They don’t hit, they don’t move runners over, their captain and best player right now is out for the year, their closer is not with them, and they still have to win four of their next five games, three of which would be in Detroit, two of which are against the league’s best starting pitcher.
Aside for a freak four-run ninth inning in game one, the Bronx Bombers have not scored in their last 21 other innings.
And they’re an hour away from Justin Verlander – the league leader in innings pitched and holder of the 100 mph eighth-inning fastball.
If the Yankees don’t defeat the reigning MVP and Cy Young award winner, they’ll have to win four games in a row, something they won’t do.
No one expects the Yankees to win tonight. I don’t. What life have they shown? Every inning, every at-bat, every pitch plays like a broken record – home run or strikeout.
No one expects you to win – it’s Detroit’s game to lose. Alex Rodriguez is 3-23 this postseason. He has recorded five hits over the last two postseasons, the same amount as Cardinals pitcher Chris Carpenter.
Unlike Robinson Cano. His sexy 24-39 (.615) run to end the season foreshadowed his corpselike 2-32 and record-breaking 0-26 this postseason.
You can’t predict baseball. That’s why I predict the Yankees will win tonight.
There’s no pressure. To put in perspective how bad the Yankees are, analyze that. In a must win game, New York’s lack of everything has rendered them at the doorstep of death, but ultimate peace.
“I don’t set goals, because if you never set goals, you’ll never be disappointed”
– Vince Vaughn from Dodgeball. I’m paraphrasing.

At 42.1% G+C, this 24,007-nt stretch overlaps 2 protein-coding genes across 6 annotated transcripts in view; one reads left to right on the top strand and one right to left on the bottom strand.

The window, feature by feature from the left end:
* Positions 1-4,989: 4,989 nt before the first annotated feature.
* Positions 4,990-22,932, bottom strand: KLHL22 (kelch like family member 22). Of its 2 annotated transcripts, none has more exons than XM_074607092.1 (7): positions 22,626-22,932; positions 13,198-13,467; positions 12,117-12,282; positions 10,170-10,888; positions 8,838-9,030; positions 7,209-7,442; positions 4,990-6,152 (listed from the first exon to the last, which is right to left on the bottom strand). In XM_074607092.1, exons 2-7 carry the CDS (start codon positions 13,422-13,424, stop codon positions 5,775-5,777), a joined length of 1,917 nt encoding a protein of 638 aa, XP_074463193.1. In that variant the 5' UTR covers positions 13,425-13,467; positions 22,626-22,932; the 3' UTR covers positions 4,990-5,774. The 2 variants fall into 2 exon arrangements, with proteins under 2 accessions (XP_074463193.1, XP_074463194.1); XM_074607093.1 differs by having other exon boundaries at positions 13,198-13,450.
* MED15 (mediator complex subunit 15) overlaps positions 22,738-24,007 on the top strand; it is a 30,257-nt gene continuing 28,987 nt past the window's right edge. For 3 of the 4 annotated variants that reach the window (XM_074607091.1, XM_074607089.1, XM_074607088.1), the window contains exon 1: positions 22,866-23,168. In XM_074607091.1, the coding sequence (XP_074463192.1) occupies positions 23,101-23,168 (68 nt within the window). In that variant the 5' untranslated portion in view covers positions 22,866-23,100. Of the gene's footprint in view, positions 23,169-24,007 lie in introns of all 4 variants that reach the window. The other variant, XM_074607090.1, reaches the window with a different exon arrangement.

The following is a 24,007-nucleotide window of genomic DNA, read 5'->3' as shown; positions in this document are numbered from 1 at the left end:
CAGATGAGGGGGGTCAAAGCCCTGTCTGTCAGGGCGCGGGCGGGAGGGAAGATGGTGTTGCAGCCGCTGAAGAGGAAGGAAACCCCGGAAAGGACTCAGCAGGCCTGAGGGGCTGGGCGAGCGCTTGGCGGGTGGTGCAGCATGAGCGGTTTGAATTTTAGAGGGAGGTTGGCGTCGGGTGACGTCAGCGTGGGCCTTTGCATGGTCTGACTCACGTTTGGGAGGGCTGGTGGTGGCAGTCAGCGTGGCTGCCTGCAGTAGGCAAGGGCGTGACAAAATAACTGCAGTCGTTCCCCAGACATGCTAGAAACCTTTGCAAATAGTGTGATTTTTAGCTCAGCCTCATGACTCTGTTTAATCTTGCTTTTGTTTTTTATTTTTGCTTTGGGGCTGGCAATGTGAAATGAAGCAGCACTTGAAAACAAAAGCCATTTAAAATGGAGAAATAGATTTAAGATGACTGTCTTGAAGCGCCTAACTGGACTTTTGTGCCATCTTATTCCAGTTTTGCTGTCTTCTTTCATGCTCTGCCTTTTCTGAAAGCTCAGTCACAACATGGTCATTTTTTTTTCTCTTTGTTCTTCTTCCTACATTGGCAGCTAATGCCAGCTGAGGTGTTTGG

Common sense suggests postseason pressure has tangibly affected the Yankees, but statistics will prove it.
Curtis Granderson’s lifetime batting average is .262 with a standard deviation of .062 over nine years. If you’re unfamiliar with stats, a value outside two “standard deviations” of the mean is officially labeled “unusual.”
Granderson’s 2-26 this postseason (.115) is less than two standard deviations (less than .138) away from his lifetime average (.262 – .062 – .062 = .138) meaning there is something different about his 2-26.
But Corey you’re looking at an almost nominal sample size compared to a whole career. That’s unfair.
Fair argument, but look at Robinson Cano – lifetime .308 hitter, standard deviation .061 over eight years.
His 2-32 (.063) this postseason is over four standard deviations away from his lifetime average. There is just under a one in 15,787 chance that this stretch is strictly coincidental.
Again, small sample size, but when Swisher, Rodriguez, Granderson, and Cano are all hitting “unusually,” there is a significant contributing factor.
Baseball is too weird. There’s too much going for Detroit. Everything points to a Tigers victory.
It’s why the Yankees will win tonight.